back to you; have I got you back? What
warmed me wasn’t coffee, it was our
revivified combustion. In an hour,
gray morning, but I’d gone back to my spot
beside you, sleeping, where we’d stayed awake
past exhaustion, talking, after, through
the weeks apart, divergent times and faces.
I fell asleep, skin to warm skin, at daybreak.
Your breasts, thighs, shoulders, mouth, voice, are the places
I live, whether or not I live with you.

Fog hid the road. The wipers shoved back torrents
across the windshield. You, on knife-edge, kept
driving. Iva, in the back seat, wept
histrionically. The crosscurrents
shivered like heat-lightning into the parent’s
shotgun seat. I shut up, inadept
at deflecting them. A Buick crept
ahead at twenty-five an hour. “Why aren’t
we passing him? My Coke spilled. The seat’s wet.
You guys keep whispering so I can’t hear.”
“Sit in the front with us, then.”
“No! I’ll get
too hot. Is the fan on? What time is it?
What time will it be when we get there?”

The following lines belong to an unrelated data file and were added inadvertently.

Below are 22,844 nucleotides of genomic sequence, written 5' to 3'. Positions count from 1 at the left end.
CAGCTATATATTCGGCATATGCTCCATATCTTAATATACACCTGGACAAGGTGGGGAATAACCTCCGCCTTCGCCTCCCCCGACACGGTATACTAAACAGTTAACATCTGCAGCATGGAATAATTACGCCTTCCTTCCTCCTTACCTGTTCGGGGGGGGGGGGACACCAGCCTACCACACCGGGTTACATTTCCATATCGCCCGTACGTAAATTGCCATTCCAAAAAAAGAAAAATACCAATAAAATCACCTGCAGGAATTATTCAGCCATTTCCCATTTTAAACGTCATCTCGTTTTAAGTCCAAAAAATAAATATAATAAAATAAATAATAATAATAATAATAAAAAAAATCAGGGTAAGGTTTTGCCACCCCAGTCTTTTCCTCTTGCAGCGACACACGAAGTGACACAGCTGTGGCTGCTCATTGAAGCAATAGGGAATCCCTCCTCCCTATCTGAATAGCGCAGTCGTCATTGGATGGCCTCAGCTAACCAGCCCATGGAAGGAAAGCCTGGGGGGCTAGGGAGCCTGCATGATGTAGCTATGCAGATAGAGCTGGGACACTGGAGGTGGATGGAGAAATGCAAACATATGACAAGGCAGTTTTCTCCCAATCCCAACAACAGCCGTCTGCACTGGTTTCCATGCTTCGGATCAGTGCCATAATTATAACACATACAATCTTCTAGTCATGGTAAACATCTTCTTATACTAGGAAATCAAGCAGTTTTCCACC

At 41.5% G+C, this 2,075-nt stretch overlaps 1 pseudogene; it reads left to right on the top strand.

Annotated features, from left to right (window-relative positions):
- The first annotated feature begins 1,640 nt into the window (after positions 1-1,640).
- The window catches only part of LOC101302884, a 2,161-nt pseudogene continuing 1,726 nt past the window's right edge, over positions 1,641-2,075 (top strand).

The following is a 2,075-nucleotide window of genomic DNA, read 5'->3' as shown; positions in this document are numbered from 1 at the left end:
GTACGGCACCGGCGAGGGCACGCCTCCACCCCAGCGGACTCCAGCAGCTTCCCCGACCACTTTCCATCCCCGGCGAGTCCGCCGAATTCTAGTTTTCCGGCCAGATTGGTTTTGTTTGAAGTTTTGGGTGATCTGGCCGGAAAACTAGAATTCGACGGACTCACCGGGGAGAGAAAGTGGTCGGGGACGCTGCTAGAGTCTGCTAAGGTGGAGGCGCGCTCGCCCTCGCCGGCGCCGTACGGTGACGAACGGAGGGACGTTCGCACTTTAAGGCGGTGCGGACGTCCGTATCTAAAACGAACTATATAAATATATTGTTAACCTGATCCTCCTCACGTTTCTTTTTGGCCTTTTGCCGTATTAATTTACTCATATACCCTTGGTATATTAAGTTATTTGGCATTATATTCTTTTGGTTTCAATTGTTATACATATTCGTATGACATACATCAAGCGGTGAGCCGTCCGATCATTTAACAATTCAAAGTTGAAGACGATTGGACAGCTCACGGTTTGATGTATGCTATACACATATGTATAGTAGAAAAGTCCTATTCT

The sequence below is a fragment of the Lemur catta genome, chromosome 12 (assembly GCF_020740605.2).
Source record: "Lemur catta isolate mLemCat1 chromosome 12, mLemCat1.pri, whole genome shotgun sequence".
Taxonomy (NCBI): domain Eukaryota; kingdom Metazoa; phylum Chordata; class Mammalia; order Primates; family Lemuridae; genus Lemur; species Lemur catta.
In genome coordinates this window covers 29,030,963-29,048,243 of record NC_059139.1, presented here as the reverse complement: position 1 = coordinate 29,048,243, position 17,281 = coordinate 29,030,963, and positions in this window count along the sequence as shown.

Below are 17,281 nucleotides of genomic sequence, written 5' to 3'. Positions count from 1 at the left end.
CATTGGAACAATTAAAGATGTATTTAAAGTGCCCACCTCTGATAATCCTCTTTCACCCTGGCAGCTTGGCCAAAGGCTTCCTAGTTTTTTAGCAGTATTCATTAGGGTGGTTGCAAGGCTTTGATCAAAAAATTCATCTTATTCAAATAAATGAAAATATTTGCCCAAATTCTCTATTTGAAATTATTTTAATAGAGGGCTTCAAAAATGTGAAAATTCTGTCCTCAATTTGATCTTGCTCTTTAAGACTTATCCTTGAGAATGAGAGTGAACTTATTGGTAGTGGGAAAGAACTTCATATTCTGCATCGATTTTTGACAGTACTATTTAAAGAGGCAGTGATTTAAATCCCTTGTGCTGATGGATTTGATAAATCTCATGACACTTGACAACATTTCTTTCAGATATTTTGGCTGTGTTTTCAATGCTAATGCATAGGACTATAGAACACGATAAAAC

Time to be somewhere else than where we are.

“What do we have? I guess we still don’t know.”
I was afraid to say, you made me feel
my sectioned heart, quiescent loins, and spill
past boundaries the way blackberry-brambles grow
up those tenacious hills I left for you.
Their gritty fruit’s ripe now, but oceans still
separate us, waves opaque as oatmeal,
miles of fog roiling between your pillow
and mine while you say your best: sometimes, she’s where
your compass points, despite you, though a meal
with me, or talk, is good . . . Where our starfire
translated depths, low fog won’t let you steer
by sight. The needle fingers one desire,
and no other direction can compel.

If no other direction can compel
me upward from the dark-before-the-dawn
descending spiral, I drop like a stone
flung into some scummed-over stagnant well.
The same momentum with which once we fell